0 votes

I'm working on an editor plugin and I want to modify an existing AnimatedSprite via a "tool" script.

The AnimatedSprite's resource is saved in a separate .tres file, which you can find here, for reference: https://gitlab.com/alforiumstudios/monsterembassy/blob/master/game_source/objects/destructibles/destructible_animations.tres

What should I do if, for example, I wanted to add a new entry to the .tres file with the following content, all using GDScript?

{
"frames": [ ExtResource( 5 ) ],
"loop": true,
"name": "new1_destroy",
"speed": 5.0
}

I can't find any examples online, so that's why I'm asking. Thank you!

asked Dec 13, 2019 in Engine by alforiumstudios (28 points)

1 Answer

+1 vote
Best answer

To modify it, I think you should load the resource with load. This gives you a SpriteFrames resource. If it's already loaded (which is very likely if your sprite is in an open scene), then Godot will just give you the reference to it.

Then modify the resource normally by using the SpriteFrames API: https://docs.godotengine.org/en/3.1/classes/class_spriteframes.html

Once you're done, you may want to save the changes. But there is a catch:

You could simply start by saving the resource with ResourceSaver.save(sprite_frames.resource_path, resource). But that will only work if the resource has already been saved as a file before. Remember resources can exist embedded in scenes or even other resources. Also, that's not undoable, and Godot won't even know if your project has changed. That might be fine, but in reality, it's rarely what needs to happen and can lead to annoying usability issues.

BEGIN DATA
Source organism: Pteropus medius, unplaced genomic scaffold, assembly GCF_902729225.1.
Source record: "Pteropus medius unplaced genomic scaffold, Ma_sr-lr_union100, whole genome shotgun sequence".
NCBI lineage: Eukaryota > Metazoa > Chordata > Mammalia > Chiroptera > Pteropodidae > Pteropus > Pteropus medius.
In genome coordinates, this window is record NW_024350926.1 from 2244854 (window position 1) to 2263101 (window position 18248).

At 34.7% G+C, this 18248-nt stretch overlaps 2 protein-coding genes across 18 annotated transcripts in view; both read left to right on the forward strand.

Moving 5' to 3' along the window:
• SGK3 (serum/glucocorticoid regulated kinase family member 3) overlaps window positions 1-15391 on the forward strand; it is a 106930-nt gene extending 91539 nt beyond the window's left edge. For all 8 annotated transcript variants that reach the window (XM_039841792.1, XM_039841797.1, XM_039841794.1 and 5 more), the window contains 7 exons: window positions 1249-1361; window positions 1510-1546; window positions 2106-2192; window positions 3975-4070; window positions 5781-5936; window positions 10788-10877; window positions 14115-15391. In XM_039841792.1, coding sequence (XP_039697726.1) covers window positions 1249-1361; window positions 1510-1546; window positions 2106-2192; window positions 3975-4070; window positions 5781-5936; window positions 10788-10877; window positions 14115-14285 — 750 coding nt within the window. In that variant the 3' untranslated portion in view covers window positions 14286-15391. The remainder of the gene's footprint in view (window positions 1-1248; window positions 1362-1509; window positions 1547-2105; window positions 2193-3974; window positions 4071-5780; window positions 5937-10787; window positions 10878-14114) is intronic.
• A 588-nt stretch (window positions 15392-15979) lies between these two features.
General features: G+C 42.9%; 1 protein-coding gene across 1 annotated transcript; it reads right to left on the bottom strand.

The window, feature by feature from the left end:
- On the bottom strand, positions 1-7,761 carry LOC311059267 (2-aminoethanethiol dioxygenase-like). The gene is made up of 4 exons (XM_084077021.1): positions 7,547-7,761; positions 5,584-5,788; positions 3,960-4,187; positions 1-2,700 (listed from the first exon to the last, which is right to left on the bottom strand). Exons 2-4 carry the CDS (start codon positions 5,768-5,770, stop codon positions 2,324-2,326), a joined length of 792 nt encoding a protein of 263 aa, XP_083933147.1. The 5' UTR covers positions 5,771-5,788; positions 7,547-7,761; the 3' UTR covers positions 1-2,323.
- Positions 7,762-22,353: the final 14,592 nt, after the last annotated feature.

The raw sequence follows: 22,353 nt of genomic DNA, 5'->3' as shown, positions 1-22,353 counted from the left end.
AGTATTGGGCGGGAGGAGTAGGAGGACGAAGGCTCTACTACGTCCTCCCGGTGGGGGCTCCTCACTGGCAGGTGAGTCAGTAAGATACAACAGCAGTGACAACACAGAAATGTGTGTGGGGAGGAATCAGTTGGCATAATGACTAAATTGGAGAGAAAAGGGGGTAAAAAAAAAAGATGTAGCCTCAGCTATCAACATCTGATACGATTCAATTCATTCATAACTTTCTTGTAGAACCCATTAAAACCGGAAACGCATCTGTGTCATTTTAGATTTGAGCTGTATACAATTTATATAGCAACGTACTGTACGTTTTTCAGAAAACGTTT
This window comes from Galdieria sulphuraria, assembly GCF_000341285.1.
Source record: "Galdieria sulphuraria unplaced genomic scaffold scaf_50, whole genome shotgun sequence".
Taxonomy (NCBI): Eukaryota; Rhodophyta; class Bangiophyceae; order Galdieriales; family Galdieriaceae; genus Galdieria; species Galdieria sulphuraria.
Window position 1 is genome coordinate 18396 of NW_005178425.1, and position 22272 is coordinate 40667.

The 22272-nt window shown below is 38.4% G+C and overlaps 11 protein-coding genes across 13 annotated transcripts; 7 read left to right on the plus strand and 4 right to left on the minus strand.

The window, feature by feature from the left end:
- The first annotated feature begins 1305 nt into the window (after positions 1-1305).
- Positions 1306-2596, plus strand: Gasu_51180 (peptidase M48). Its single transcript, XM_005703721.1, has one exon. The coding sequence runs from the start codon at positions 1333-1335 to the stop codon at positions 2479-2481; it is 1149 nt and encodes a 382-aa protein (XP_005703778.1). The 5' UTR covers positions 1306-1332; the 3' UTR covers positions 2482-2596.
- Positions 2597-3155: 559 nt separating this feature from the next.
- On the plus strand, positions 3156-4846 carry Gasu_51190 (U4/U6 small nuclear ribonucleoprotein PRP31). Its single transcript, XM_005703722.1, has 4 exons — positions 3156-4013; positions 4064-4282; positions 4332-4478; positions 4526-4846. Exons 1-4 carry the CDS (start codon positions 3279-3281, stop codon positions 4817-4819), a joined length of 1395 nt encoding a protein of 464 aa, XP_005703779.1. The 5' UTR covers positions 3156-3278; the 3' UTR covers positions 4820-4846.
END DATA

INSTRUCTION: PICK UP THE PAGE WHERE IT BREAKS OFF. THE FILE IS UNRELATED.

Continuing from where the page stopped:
So consider this: if your plugin gets to modify a SpriteFrames resource, it very often means the user has a AnimatedSprite using it already in an open scene, or has selected one somehow, which means the resource is already loaded.
When Godot saves a scene, it saves all modified resources with it automatically, and it puts them in correct locations (file, scene, whatever), which means you don't need to save the resource yourself, or even worry about where it is. You only need to tell Godot it was modified.
How to tell that?
I had the same issue with my plugin before, and I'm not sure if that's the onlyway, but I came to realize UndoRedo was the key. Whatever you are doing to the resource, try to modify it through the UndoRedo instance of the editor.

answered Dec 13, 2019 by Zylann (26,139 points)
selected Dec 13, 2019 by alforiumstudios

This is an excellent and really detailed answer! Thank you so much. I didn't need to do anything that complicated, really: you gave me all the info I needed and then some. Thanks again.

You're right that the editor has trouble realising that an open Resource has been edited...

I can't quite figure out the "undo-redo" method you suggested. Do you know of any simple way to close and/or refresh a resource (tileset, SpriteFrames...) that is currently open in the editor, without closing and opening the editor?

This seems to be an ongoing issue: https://github.com/godotengine/godot/issues/4769

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